Jimi Hendrix: Two-Disc Special Edition (1973)
Main Menu Audio
Featurette-FromThe Ukuele To The Strat
Featurette-The Making Of Dolly Dagger
Bonus Track-"Machine Gun"
Bonus Track-"Stone Free" Uncut
|Year Of Production||1973|
|RSDL / Flipper||
Dual Disc Set
|Cast & Crew|
|Start Up||Language Select Then Ads Then Menu|
|Region Coding||2,4,5||Directed By||
Warner Home Video
|Pan & Scan/Full Frame||None||English Dolby Digital 5.1 (384Kb/s)|
|Widescreen Aspect Ratio||1.78:1|
|Video Format||576i (PAL)|
|Original Aspect Ratio||1.85:1||Miscellaneous|
English for the Hearing Impaired
German for the Hearing Impaired
Italian for the Hearing Impaired
|Annoying Product Placement||No|
|Action In or After Credits||No|
Jimi Hendrix influenced a generation of guitarists with his unique style and continues to influence musicians to this day. This 'official' documentary of his rise to fame and musical career was produced a few years after his death in 1970.
Through intimate interviews with Jimi's friends, family and colleagues, we're taken from Jimi's humble beginnings as a musician playing in service clubs and behind acts such as Ike & Tina Turner, to finding popularity in England and making his first album. His triumphant return to the US is given particular attention, as is his later forming of the Band of Gypsies with drummer Buddy Miles and old mate Billy Cox on bass. His untimely passing is touched upon briefly at the film's end without becoming overly sentimental. It's clear that this film is intended to be more a celebration of Jimi's life than anything else.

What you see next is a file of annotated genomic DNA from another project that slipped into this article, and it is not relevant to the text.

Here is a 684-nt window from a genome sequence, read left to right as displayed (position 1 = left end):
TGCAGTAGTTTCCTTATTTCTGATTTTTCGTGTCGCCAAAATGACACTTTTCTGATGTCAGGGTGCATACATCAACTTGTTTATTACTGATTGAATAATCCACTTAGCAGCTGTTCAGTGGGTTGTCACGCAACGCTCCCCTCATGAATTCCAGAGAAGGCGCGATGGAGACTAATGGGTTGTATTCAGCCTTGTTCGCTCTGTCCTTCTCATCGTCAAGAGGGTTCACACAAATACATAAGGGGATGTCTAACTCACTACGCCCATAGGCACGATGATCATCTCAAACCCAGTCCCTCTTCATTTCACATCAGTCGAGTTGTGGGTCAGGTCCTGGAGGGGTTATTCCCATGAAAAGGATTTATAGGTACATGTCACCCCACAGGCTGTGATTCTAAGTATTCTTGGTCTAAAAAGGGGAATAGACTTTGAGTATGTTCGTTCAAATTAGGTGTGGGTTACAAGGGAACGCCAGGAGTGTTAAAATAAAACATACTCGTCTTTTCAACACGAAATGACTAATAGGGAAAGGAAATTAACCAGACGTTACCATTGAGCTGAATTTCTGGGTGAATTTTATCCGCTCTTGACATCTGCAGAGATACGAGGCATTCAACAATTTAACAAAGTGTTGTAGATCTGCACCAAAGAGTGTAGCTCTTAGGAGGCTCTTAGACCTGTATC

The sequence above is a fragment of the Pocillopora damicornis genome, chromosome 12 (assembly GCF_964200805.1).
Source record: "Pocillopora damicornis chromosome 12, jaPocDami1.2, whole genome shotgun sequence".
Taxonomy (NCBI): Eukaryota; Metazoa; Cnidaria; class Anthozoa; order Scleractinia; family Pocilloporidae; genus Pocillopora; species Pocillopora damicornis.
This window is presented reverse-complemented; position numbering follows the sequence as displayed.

An array of friends, family and fellow musicians participated in the interviews, including Jimi's father Al Hendrix, Pete Townsend, Eric Clapton, Billy Cox, Little Richard, engineer Eddie Kramer, Mick Jagger, Lou Reed, drummer Mitch Mitchell, and several former girlfriends. The insightful interviews and anecdotes are broken up by many excellent live performances of Jimi's best songs. These are taken from concerts such as the Monterey Pop Festival in June 1967, Berkeley in May 1970 and the Isle of Wight Festival in 1970. Also featured is Jimi's famous Beat Club performance of Purple Haze and his controversial rendition of the Star Spangled Banner at Woodstock in 1969.
This is the second release this film has received in Region 4. The first was essentially an open matte transfer on a bare bones disc, reviewed by DeanM here. A second disc of interviews that were cut from the film makes for interesting viewing and certainly makes this a worthy upgrade for serious fans.
This video transfer is good considering the condition of the source material. I don't have the original Region 4 release on hand for comparison, however I'm certain this is the best presentation this film has received to date.
The transfer is presented in an aspect ratio of 1.78:1, complete with 16x9 enhancement. This is relatively close to the film's 1.85:1 theatrical presentation.
The image is as sharp as could be expected. A significant amount of grain is present, which doesn't help, but there is an adequate amount of detail and I didn't feel the slightest bit uncomfortable watching it. Brightness has been boosted a little in this transfer, which can be seen clearly in the closing titles.
Colouring is rich and relatively consistent. I didn't notice any annoying bleeding or flaring in the assorted footage.